After the Dow Jones industrial average fell 504 points--the most since September 17, 2001--yesterday upon news of Lehman Brothers's bankruptcy, the sale of Merrill Lynch, and A.I.G.'s troubles, Wall Street is in for another difficult day. Asian stock markets were down sharply: Tokyo's Nikkei was down 5%, Seoul's Kospi was down 6.1% and Hong Kong's Hang Seng fell 5.9%.
The Wall Street Journal reported, "Steps unveiled by the Federal Reserve to expand its emergency lending arsenal did little to snap the sense of gloom." Indeed, the NY Times called out how Bush's remarks did little to soothe nerves in its front page headline.
Wachovia's chief market strategist Alfred E. Goldman said, "We have a very, very nervous market, and folks hate uncertainty. They've been waiting for the other shoe to drop, and two of them dropped on Sunday." City Comptroller William Thompson said, "Today is a sad and stunning day. Thousands are losing their jobs; many are unsure about their future."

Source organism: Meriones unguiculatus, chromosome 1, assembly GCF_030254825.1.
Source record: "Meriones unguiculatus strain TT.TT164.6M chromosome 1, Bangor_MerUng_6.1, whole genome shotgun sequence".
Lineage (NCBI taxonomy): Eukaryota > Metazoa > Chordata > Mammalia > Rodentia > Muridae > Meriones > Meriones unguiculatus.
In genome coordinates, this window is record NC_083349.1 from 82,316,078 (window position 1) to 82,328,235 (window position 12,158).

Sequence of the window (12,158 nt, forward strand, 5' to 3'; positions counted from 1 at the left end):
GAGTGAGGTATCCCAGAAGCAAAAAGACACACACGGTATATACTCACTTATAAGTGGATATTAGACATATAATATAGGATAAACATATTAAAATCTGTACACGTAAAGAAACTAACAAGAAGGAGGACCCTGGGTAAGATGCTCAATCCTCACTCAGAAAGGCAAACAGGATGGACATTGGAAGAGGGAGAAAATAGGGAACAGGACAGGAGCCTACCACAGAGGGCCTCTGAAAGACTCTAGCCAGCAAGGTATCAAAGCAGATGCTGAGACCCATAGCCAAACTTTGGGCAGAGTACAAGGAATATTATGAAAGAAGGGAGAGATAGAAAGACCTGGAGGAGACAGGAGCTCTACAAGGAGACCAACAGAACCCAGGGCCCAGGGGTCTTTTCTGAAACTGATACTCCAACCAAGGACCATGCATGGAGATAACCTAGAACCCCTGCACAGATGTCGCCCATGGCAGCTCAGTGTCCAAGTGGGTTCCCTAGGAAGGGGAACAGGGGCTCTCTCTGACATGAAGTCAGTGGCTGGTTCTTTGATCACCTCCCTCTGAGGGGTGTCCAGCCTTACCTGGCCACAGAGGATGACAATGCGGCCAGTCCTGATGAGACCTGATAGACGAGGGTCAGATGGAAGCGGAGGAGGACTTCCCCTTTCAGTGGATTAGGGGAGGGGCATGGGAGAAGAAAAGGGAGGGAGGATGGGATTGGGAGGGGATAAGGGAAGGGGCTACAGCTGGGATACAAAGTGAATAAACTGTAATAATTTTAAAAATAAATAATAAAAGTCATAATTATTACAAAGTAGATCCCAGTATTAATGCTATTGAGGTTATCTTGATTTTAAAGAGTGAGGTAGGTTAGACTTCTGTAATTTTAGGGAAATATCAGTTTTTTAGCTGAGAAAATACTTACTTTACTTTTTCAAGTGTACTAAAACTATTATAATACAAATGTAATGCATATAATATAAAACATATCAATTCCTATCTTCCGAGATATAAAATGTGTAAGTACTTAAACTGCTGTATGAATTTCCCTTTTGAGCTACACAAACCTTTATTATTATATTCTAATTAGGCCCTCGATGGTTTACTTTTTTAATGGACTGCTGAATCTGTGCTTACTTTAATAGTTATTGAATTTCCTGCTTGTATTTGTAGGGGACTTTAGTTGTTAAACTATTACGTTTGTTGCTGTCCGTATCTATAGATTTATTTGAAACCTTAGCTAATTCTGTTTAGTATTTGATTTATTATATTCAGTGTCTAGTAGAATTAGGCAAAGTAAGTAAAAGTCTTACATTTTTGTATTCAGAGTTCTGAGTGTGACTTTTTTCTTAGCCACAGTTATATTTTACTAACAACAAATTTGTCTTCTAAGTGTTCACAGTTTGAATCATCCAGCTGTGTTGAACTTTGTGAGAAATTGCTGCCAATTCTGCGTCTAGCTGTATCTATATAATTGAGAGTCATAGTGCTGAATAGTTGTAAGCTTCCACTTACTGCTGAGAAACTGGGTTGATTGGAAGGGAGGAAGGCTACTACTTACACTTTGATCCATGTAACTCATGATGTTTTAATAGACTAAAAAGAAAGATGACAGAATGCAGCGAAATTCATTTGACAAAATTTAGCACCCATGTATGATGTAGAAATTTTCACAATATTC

However, Mayor Bloomberg tried to remain upbeat, reminding, "New Yorkers have gotten through the ups and downs of Wall Street before, and we will get through this." Treasury Secretary Henry Paulson added, "What we are going through in the short term doesn't make anything easier. But in the longer term, it's going to make things better, because we've got excesses we need to work through," and noted the "soundness and resilience of the American financial system."
Right now, Barclays may be in a deal to buy parts of Lehman Brothers, according to a statement from the British bank, but the statement also says, "there can be no assurance that the discussions will result in an agreement." The WSJ says Lehman executives hope jobs and operations can be preserved in New York.
AIG shares fell 40% before the market opened this morning. Moody's and Standard & Poor's downgraded AIG's credit, and CNBC reports that the Federal Reserve "has hired...Morgan Stanley to review options for AIG."